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Thin and still keeps you warm

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Thin and still keeps you warm

For some time now, the Mountain Equipment Baltoro has been providing us with cozy warmth in the cold and protection against the elements. In terms of volume alone, the down jacket looks like a midlayer, can also be worn as such, but is definitely designed as a full-fledged upper layer of warmth. This is made possible by a clever yet simple design, which the English call the offset chamber. Instead of sewing the chambers together and filling them with down, they are placed on an intermediate layer and the inside and outside are offset from one another. This prevents cold bridges. The chambers can be proportioned narrower without losing thermal performance. There is also the insulation booster: a reflective coating on this intermediate layer.

What initially reads like a marketing coup is actually quite understandable in practice. The jacket keeps you warm without being too bulky. With a weight of 470 grams and a minimal pack size, the Baltoro is equally comfortable to wear on the body and in your luggage as insurance against the cold. Theoretically, the jacket can be stored in its own pocket. When pulled inside out, it even has small strap loops to attach the bundle to a carabiner. Unfortunately, the storage space is a little too small for the compressed volume. The zipper can only be closed with difficulty, even after ambitious darning. We usually transport the Baltoro in its own hood or a separate pack sack.

The collar reaches below the nose

The recycled outer material has a DWR (Durable Water Repellent) coating, which is intended to make the jacket windproof and water-repellent. Initially, water rolled off easily, but over time the effect has lost its effectiveness and the material initially absorbs moisture on the surface, and after a while the shoulder area becomes damp on the inside. Since such a down jacket primarily serves as insulation and not as rain protection, we don’t want to overestimate water ingress. Because of the small volume, you can simply put a hardshell jacket over it in bad weather – this combination is a bulwark against the elements.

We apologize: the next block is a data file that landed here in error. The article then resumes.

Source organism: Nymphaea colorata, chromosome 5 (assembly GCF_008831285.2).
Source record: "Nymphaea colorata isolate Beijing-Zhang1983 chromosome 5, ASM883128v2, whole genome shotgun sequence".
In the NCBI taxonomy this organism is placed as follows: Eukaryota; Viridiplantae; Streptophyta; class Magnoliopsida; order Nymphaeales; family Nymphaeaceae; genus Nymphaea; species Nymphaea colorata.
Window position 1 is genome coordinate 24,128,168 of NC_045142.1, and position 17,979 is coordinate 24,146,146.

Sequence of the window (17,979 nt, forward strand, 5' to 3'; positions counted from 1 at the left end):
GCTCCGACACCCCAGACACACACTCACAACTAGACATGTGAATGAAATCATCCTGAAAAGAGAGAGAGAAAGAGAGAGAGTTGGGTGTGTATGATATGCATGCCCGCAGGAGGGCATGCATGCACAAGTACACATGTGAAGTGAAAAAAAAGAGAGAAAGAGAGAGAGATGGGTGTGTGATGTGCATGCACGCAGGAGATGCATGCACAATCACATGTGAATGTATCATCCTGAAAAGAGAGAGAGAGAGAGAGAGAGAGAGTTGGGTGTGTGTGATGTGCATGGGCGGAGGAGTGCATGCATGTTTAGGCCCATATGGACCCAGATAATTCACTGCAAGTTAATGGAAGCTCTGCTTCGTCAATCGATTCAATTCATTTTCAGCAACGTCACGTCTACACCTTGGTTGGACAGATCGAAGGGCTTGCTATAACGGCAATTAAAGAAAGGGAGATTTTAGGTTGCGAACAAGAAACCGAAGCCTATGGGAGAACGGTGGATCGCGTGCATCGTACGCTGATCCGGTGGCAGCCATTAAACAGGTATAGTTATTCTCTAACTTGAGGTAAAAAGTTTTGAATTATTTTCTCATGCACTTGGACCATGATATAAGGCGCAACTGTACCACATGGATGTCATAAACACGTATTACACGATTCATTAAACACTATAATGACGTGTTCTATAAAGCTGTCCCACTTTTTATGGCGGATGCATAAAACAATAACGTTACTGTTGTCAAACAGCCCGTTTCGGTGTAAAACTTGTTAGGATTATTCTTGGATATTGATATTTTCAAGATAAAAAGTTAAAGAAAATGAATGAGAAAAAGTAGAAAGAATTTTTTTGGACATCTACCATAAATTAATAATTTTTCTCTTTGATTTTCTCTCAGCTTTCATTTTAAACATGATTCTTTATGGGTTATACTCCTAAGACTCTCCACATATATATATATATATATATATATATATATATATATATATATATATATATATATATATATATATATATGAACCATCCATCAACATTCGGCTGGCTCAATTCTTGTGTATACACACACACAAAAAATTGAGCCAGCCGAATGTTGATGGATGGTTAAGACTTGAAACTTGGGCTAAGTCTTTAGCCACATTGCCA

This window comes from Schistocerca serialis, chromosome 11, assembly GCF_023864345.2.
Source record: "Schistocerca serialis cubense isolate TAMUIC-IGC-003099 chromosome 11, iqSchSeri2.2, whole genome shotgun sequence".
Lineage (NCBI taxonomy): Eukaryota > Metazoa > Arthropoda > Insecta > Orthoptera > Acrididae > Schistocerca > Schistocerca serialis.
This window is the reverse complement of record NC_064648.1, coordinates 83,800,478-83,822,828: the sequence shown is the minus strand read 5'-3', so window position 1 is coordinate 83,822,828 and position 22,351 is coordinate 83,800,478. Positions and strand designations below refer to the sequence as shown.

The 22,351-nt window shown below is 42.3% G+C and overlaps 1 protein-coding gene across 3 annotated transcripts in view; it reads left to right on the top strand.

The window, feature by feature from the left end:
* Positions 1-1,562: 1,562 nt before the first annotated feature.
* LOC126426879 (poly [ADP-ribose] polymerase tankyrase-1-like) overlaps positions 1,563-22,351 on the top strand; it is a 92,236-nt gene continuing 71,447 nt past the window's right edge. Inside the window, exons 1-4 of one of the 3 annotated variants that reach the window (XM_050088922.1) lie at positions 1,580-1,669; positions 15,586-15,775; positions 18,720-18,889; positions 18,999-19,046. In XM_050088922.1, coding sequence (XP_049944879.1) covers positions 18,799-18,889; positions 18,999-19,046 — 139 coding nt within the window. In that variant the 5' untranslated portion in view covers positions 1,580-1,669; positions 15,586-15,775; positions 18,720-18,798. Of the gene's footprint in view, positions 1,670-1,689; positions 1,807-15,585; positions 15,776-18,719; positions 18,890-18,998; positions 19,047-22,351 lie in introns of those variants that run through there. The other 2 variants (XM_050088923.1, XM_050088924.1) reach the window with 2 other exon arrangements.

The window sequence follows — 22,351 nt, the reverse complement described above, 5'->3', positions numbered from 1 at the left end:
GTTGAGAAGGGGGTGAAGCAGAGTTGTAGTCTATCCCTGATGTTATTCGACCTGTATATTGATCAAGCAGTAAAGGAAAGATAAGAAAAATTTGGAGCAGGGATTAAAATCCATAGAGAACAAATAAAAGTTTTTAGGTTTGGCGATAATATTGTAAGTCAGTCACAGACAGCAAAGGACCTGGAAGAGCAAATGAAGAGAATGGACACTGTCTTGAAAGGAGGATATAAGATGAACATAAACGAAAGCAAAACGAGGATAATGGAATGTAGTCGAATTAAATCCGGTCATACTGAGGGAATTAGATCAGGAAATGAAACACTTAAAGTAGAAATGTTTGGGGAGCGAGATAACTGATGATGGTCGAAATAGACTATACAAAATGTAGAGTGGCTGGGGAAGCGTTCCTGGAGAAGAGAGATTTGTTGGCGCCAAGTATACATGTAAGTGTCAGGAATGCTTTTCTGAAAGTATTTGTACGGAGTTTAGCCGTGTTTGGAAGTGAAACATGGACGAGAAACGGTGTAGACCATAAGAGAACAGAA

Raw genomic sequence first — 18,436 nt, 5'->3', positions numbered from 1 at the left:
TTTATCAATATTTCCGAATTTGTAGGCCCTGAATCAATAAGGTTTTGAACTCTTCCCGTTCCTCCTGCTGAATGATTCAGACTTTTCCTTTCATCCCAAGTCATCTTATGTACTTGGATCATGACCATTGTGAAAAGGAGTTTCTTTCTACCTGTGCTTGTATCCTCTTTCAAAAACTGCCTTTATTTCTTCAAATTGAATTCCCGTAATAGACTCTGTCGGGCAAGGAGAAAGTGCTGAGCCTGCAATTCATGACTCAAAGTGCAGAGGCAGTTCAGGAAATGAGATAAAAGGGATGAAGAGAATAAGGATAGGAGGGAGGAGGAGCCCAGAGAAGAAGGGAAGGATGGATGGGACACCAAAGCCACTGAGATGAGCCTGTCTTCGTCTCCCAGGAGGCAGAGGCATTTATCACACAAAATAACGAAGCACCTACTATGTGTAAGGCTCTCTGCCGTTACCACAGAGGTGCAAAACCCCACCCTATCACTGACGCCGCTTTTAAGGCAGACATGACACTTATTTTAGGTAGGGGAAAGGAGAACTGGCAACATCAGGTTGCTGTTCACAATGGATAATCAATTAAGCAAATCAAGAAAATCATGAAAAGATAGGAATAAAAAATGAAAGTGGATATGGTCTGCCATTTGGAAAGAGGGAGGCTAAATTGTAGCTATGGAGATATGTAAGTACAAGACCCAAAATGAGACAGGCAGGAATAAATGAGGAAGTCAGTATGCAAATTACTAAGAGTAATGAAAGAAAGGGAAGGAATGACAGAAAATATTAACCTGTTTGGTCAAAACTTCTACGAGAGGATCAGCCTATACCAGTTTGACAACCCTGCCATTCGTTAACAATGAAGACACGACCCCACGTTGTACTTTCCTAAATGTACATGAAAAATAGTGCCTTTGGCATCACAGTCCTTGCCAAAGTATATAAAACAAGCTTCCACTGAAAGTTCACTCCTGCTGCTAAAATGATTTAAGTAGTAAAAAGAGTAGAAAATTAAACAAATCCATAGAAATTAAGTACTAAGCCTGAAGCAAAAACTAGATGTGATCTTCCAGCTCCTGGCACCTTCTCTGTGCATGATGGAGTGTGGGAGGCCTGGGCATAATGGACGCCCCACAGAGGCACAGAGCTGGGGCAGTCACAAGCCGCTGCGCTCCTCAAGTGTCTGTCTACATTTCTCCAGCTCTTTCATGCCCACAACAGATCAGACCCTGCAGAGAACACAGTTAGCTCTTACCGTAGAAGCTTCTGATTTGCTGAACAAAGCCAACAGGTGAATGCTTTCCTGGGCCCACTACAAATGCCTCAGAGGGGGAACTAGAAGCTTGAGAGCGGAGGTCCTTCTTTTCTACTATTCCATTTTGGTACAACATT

The Baltoro’s collar extends below the nose, the hood is fully adjustable and keeps the head warm without severely restricting the field of vision. The hood is generally suitable for helmet use. Both bicycle and climbing helmets fit underneath, at least that applies to narrow-sized models.

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The workmanship is at the highest level. Mountain Equipment uses robust ripstop fabric on the outside, and high-quality 700 fill down down in a 90-to-10 ratio is used on the inside. The Cuin dimension expresses the filling power of an insulating material. All zippers run smoothly. The front zipper has large teeth that ensure durability and do not eat away at the inner lining. The elastic bands on the hem and hood can be operated with one hand and even with gloves. So you can definitely see the concentrated expertise of the British sleeping bag experts. Despite constant use, the jacket still looks good and will probably have a long life. Against this background, the price of more than 330 euros is justifiable for both the women’s and men’s models.

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